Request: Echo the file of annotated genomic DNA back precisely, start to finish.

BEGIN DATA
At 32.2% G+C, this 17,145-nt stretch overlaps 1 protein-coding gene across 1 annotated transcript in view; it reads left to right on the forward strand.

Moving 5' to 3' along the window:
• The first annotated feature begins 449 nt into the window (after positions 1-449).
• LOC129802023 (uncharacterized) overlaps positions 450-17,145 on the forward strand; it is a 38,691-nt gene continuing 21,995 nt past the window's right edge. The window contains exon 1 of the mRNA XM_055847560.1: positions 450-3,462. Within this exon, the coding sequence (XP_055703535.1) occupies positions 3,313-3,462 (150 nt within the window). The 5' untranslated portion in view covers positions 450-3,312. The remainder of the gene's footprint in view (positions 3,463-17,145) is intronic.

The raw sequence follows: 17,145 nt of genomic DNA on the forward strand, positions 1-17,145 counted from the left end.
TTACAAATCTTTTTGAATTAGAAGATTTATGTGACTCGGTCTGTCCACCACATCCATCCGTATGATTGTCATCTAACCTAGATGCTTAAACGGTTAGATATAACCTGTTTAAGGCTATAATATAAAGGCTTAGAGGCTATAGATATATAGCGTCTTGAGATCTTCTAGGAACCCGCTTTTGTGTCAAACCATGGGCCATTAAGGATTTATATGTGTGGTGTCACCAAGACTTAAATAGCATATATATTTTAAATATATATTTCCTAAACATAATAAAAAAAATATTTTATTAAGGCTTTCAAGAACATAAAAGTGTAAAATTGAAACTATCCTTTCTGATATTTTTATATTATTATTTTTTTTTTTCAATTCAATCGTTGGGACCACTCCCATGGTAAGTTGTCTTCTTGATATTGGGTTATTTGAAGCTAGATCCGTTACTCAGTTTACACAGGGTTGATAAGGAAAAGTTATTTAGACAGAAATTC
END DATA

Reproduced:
At 32.2% G+C, this 17,145-nt stretch overlaps 1 protein-coding gene across 1 annotated transcript in view; it reads left to right on the forward strand.

Moving 5' to 3' along the window:
• The first annotated feature begins 449 nt into the window (after positions 1-449).
• LOC129802023 (uncharacterized) overlaps positions 450-17,145 on the forward strand; it is a 38,691-nt gene continuing 21,995 nt past the window's right edge. The window contains exon 1 of the mRNA XM_055847560.1: positions 450-3,462. Within this exon, the coding sequence (XP_055703535.1) occupies positions 3,313-3,462 (150 nt within the window). The 5' untranslated portion in view covers positions 450-3,312. The remainder of the gene's footprint in view (positions 3,463-17,145) is intronic.

The raw sequence follows: 17,145 nt of genomic DNA on the forward strand, positions 1-17,145 counted from the left end.
TTACAAATCTTTTTGAATTAGAAGATTTATGTGACTCGGTCTGTCCACCACATCCATCCGTATGATTGTCATCTAACCTAGATGCTTAAACGGTTAGATATAACCTGTTTAAGGCTATAATATAAAGGCTTAGAGGCTATAGATATATAGCGTCTTGAGATCTTCTAGGAACCCGCTTTTGTGTCAAACCATGGGCCATTAAGGATTTATATGTGTGGTGTCACCAAGACTTAAATAGCATATATATTTTAAATATATATTTCCTAAACATAATAAAAAAAATATTTTATTAAGGCTTTCAAGAACATAAAAGTGTAAAATTGAAACTATCCTTTCTGATATTTTTATATTATTATTTTTTTTTTTCAATTCAATCGTTGGGACCACTCCCATGGTAAGTTGTCTTCTTGATATTGGGTTATTTGAAGCTAGATCCGTTACTCAGTTTACACAGGGTTGATAAGGAAAAGTTATTTAGACAGAAATTC